The mystery of a family’s history

”Forgetting what is behind and straining toward what is ahead, I press on toward the goal to win the prize for which God has called me heavenward in Christ Jesus.” (Philippians 3: 12-14)

Do you ever feel like you’ll never escape your past?

My mother’s family have been farmers ever since they landed here, almost four centuries ago, and I’m never so happy as when I’ve got my hands in the dirt. No gloves. Preferably no shoes. Just the really nice hand trowels my brother got me when he worked for a seed company.

Of course, where I live, shoeless lasts only a few spring weeks until the fire ant mounds emerge. And gloveless is now cautious because one of my tightly planted perennial beds was hiding an ant nest a few years back.

In one corner: farmers, in the same town for centuries

But I still imagine that my blood flows as dark as the turf we tilled for centuries – literally in the same tiny town for almost two centuries. 

At least, that’s what I imagined until I started doing genealogy.

 In the other corner: wanderers who would not settle

Then I learned that my father’s family was quite different. They landed even before my mother’s people and began wandering almost immediately. From New England to New York to New Jersey to North Carolina to the Kentucky border where they fought in the Revolution back to Georgia where my ancestor settled – kind of – with an English wife, and kept a second wife in Cherokee territory, I suppose as a fringe benefit of whatever kind of job he had (trade?). I’m descended from the Cherokee side.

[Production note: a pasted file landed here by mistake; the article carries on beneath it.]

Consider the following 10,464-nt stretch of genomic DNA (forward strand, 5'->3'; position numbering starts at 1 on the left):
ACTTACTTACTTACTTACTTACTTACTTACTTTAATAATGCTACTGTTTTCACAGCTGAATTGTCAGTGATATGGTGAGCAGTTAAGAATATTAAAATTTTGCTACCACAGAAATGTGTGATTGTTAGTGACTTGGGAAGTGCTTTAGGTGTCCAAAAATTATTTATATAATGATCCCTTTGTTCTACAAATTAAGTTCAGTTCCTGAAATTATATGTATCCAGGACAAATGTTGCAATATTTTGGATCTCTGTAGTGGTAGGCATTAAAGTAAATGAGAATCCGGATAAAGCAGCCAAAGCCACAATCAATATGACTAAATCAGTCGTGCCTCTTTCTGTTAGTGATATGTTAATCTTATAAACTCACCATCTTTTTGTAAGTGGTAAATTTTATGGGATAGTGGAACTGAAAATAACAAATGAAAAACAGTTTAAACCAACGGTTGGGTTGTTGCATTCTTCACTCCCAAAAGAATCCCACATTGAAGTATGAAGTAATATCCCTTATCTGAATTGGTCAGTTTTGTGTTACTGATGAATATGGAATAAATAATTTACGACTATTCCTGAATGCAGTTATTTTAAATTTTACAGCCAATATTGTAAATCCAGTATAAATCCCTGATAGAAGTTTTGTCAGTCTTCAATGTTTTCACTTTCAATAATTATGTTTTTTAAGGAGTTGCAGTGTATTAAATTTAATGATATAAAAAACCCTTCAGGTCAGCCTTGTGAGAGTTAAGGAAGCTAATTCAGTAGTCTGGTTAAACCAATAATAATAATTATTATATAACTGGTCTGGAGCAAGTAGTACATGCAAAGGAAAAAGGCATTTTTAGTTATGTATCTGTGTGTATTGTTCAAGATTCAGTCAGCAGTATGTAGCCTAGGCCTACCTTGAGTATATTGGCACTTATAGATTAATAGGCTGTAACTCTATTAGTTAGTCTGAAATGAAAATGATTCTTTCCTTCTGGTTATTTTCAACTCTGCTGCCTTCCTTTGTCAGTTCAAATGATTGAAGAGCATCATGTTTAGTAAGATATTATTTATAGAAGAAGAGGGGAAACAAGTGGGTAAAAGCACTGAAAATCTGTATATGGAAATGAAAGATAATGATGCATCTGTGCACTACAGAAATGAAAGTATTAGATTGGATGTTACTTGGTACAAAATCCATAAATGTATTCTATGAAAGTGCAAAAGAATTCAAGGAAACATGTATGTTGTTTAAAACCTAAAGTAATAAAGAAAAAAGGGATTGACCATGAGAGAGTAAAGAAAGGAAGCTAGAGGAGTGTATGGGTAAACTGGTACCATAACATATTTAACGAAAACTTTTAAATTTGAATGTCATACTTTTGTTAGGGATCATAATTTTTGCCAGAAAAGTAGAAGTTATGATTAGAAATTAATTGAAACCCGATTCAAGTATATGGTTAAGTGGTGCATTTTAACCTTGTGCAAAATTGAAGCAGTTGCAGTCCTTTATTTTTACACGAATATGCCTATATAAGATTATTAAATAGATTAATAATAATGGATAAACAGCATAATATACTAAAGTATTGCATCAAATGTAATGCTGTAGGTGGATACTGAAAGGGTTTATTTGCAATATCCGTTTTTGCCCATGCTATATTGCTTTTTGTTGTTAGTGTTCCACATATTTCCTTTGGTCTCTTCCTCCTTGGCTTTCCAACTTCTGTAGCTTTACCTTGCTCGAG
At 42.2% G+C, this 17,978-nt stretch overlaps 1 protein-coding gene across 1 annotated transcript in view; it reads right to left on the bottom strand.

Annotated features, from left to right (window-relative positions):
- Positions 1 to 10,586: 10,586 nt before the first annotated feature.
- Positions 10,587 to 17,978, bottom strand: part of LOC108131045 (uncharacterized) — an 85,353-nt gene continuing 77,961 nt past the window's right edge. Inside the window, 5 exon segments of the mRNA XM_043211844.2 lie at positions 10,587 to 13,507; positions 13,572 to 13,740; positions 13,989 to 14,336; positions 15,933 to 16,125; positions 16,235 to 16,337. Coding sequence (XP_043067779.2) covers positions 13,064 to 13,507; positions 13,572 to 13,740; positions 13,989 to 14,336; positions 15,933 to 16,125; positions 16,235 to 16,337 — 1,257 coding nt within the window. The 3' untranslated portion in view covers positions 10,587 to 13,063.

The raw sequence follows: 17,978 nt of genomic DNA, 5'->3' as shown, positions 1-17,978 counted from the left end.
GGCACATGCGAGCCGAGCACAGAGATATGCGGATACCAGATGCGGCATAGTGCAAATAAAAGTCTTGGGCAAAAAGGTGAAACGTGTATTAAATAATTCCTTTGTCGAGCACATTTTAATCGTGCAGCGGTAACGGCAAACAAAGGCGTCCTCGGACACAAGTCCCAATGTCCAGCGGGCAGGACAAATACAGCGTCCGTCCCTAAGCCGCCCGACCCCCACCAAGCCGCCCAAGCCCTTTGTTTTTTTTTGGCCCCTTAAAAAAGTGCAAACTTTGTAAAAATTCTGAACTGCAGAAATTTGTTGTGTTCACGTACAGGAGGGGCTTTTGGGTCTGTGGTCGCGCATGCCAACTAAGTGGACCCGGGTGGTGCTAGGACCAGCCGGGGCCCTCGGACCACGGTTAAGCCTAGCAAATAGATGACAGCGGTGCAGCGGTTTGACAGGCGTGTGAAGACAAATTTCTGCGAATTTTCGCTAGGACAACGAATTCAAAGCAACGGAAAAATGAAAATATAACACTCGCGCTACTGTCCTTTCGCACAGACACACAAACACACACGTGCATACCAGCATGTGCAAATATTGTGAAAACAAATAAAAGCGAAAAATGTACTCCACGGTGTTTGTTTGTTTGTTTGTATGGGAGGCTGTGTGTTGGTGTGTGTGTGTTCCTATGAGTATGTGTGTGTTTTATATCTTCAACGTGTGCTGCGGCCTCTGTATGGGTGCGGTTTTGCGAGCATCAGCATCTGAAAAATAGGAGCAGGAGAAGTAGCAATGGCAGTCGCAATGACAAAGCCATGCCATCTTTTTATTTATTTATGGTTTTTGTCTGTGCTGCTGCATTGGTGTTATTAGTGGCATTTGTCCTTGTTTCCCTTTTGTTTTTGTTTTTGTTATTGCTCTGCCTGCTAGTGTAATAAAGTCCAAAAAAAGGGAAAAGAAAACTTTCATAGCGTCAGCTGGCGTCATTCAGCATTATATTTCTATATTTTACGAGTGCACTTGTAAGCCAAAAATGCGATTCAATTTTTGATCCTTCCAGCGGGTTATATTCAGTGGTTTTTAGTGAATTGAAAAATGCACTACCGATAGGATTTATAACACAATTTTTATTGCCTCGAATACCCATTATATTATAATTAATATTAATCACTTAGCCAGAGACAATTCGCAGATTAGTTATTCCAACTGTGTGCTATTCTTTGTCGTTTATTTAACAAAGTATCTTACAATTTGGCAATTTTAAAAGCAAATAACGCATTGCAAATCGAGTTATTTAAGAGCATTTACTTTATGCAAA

My Cherokee ancestor married an English and continued the westward movement. We bought someone’s failed land grant, kept moving. We were farmers and pharmacists; ran rooming houses; saw the Tulsa race riot from close enough to catch a stray bullet; went to a Billy Sunday crusade; became alcoholic; got into a Depression-era agricultural cooperative in California; kept moving, moving, moving. I guess that’s why Dad joined the Navy. He was hoping to stay on the move.

 Which is my “real” past?

So which past constrains me? The infinitely stable one: Methodist since 1810, farming in the same town from 1760 to 1920? Or the infinitely mobile one? The rigidly moral one? Or the one that took its morality from its community – bootleg liquor this year, revivalism the next?

Thanks be to God, I don’t have to rely on my surroundings or my past for my future.

God made Christians for: Living toward the future, in the hands of God.

How has your past seemed to constrain you? How have you learned to get free in Christ?

Copyright © 2009 – 2014 Carlene Hill Byron

About Carlene Byron

Writer, editor, publicist, communications project manager ... I've written technology and infrastructure; I used to edit New England Church Life and The New England Christian and I've freelanced to publications ranging from Commonweal to Christianity Today. I'm now living in my hometown in Maine and am speaking about global perspectives on suicide prevention.
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